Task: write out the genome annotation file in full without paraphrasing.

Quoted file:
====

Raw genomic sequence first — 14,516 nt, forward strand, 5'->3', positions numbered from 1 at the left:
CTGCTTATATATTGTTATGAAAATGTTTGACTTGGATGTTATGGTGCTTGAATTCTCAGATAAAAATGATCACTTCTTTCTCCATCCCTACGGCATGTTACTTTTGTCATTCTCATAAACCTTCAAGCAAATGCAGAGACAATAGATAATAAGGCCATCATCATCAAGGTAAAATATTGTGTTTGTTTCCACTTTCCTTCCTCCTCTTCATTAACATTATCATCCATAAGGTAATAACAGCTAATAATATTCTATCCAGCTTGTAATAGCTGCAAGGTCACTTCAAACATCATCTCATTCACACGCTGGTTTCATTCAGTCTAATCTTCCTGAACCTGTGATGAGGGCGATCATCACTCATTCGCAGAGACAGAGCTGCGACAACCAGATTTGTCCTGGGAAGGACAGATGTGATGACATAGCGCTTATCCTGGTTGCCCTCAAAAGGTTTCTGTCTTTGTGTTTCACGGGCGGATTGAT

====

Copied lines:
Raw genomic sequence first — 14,516 nt, forward strand, 5'->3', positions numbered from 1 at the left:
CTGCTTATATATTGTTATGAAAATGTTTGACTTGGATGTTATGGTGCTTGAATTCTCAGATAAAAATGATCACTTCTTTCTCCATCCCTACGGCATGTTACTTTTGTCATTCTCATAAACCTTCAAGCAAATGCAGAGACAATAGATAATAAGGCCATCATCATCAAGGTAAAATATTGTGTTTGTTTCCACTTTCCTTCCTCCTCTTCATTAACATTATCATCCATAAGGTAATAACAGCTAATAATATTCTATCCAGCTTGTAATAGCTGCAAGGTCACTTCAAACATCATCTCATTCACACGCTGGTTTCATTCAGTCTAATCTTCCTGAACCTGTGATGAGGGCGATCATCACTCATTCGCAGAGACAGAGCTGCGACAACCAGATTTGTCCTGGGAAGGACAGATGTGATGACATAGCGCTTATCCTGGTTGCCCTCAAAAGGTTTCTGTCTTTGTGTTTCACGGGCGGATTGAT